What jobs of the future will our children compete for? It’s hard to imagine the skills they’ll need to master for a future we know little about. In 2020, the World Economic Forum published five important notes about the job market of tomorrow. It’s an interesting spread that covers a few points that might not come as a surprise – for example, tech skills will continue to be in high demand – along with a few that might. Among the latter is the notion that human-centric skills, especially those known as ‘soft skills’, will be increasingly in demand.
It feels counter-intuitive that, as machines continue to rise in our workplaces, soft skills – things like creativity and collaboration – will become more appealing, or even more essential. But it’s true. In fact, the World Economic Forum states, “HR professionals are identifying the demand for soft skills as the most important trend globally.” Why? Because they’re almost impossible to successfully automate.
Whole child development in schools
With this in mind, the concept of whole child development has never been so crucial. Most parents are already convinced of the importance of STEM or STEAM. But what of these all-important soft skills – are they on parents’ radars? If so, are they on the radars of schools? If these skills will be such an important differentiator for securing a job in the future, how are schools preparing students?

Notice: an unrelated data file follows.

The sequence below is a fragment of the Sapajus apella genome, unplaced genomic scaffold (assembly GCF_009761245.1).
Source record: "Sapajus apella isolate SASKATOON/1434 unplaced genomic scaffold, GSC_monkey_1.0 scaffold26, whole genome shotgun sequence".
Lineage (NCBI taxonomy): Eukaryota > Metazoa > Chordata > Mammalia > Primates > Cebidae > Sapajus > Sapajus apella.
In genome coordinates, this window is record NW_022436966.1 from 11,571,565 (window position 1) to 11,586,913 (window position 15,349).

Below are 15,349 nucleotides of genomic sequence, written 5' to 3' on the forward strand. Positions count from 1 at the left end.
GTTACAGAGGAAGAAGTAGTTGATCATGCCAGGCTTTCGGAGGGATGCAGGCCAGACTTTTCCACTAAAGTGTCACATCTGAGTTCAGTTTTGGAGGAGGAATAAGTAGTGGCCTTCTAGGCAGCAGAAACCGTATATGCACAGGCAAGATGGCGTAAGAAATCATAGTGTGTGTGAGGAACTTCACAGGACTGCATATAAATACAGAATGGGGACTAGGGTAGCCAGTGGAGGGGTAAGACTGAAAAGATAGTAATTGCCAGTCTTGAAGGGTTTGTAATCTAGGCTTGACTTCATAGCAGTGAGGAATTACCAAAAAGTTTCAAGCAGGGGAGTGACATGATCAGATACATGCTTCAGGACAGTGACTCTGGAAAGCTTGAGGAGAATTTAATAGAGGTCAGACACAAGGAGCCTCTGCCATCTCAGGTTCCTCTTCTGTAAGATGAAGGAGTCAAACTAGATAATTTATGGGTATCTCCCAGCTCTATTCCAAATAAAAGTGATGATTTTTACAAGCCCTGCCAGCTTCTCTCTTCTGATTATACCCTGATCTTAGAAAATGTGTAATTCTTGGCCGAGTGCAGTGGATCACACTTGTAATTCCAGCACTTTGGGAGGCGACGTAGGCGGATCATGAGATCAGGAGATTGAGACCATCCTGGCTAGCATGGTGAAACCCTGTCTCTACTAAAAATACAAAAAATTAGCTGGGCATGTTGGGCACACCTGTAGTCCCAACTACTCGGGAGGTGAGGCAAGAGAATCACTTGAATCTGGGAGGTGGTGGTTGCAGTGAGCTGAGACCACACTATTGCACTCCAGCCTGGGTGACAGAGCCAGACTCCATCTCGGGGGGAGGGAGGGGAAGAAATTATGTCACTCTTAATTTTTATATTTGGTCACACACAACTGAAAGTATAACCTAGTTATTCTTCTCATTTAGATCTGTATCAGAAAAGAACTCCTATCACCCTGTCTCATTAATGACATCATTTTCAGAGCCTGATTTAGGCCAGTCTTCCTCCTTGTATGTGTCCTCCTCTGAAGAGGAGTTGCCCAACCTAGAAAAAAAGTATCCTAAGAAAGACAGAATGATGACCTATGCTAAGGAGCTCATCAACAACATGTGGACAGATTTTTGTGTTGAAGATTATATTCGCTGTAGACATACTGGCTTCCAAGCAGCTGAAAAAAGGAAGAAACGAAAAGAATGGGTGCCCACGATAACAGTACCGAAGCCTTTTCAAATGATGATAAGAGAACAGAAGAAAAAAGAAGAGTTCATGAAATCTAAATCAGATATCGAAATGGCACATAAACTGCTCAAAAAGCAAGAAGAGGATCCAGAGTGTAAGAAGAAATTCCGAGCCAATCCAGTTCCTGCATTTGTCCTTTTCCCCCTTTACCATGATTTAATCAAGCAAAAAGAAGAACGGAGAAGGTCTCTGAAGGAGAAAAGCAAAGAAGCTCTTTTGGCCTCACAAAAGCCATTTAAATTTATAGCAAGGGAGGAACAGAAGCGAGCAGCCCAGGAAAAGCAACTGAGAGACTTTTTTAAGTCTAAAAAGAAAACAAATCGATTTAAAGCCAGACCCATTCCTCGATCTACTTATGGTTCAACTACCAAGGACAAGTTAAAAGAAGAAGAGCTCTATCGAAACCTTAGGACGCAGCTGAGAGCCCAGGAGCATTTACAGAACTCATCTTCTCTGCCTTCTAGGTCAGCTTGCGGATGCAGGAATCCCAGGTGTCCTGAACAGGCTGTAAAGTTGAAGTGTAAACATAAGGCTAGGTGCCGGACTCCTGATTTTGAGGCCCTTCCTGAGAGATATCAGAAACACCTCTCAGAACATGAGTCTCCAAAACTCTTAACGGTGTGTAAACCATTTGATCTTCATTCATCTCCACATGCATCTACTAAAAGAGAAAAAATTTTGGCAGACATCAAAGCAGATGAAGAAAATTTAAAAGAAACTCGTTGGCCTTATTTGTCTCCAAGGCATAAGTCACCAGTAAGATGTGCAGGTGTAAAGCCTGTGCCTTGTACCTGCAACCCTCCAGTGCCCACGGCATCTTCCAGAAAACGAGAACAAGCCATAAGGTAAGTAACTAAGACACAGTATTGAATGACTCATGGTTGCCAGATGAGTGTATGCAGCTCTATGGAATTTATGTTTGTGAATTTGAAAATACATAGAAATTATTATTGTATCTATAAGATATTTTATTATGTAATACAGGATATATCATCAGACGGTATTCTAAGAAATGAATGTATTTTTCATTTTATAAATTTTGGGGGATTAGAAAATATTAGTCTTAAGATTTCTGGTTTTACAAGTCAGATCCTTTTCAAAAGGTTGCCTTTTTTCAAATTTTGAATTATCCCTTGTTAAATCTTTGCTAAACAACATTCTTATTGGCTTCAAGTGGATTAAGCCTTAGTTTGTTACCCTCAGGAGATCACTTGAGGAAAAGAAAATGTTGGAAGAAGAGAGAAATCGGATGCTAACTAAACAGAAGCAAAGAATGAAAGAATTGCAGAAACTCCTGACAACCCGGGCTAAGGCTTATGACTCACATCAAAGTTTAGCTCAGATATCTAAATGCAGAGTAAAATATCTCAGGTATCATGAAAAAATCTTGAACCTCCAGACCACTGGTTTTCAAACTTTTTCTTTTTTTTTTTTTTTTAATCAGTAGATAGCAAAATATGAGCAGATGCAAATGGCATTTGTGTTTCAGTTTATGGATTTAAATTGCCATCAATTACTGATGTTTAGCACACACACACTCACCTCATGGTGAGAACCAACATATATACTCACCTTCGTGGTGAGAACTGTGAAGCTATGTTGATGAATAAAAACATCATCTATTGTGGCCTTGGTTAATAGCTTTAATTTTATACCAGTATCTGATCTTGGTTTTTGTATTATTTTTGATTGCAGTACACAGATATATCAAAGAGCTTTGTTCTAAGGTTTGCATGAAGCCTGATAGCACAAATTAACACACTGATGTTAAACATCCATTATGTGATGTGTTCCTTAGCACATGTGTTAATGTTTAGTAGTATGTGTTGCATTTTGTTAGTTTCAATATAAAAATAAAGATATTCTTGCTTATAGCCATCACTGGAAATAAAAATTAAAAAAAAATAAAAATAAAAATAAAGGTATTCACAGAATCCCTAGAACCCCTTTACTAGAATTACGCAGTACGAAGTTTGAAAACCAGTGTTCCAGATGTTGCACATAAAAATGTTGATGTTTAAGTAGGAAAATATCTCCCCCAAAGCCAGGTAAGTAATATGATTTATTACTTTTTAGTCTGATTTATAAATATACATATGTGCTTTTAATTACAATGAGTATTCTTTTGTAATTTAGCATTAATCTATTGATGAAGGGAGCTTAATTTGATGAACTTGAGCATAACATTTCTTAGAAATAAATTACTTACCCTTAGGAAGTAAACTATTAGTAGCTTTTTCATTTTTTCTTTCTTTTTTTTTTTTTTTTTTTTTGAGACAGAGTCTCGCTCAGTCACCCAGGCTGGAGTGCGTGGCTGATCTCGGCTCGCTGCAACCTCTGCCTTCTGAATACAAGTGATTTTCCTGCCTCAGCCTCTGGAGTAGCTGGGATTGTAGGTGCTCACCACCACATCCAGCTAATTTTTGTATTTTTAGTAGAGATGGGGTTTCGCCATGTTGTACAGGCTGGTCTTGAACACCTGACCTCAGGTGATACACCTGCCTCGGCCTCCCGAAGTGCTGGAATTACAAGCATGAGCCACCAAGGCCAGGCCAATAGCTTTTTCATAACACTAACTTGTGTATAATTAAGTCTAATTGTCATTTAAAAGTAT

At Stamford American School Hong Kong (SASHK), the team has devised the Second Step programme to answer this need. It’s a programme that promotes skills for learning, empathy, emotion management and conflict management.
Mia Nortje is the school’s counsellor. She says, “Second Step is a curriculum that we are implementing to help with social and emotional development – teaching children those skills that they need. So, they learn how to identify emotions, how to know what they’re feeling, how to be able to project what they are feeling, how to solve problems, how to get themselves ready for learning, and how to prevent themselves from being bullied and to prevent other children from being bullied.” The programme is taught by the classroom teacher and delivered through a range of specially-created content that includes videos, games, posters and more.
The power of the arts
The arts provide the perfect stage for these in-demand skills of creativity and collaboration to shine. SASHK hosts two full-scale theatre productions each year. Not only are these productions great entertainment for the school’s student and parent body, they’re also a life-changing opportunity for personal development for the students.
Candy is in Grade 7 at SASHK. She was faced with a language challenge when joining the school. However, her language acquisition was accelerated thanks to the school’s theatre production. Tina Batchelder-Schwab, Head of Arts at SASHK, points out, “One of the things that productions do for children like Candy is that they allow them to ease into a role or responsibility where they’re a part of a team, wherever they are in their development.”
Watch Candy’s transformation story in the video below.
If you’re interested in learning more about how SASHK is helping students prepare for the jobs of the future, contact the school directly.
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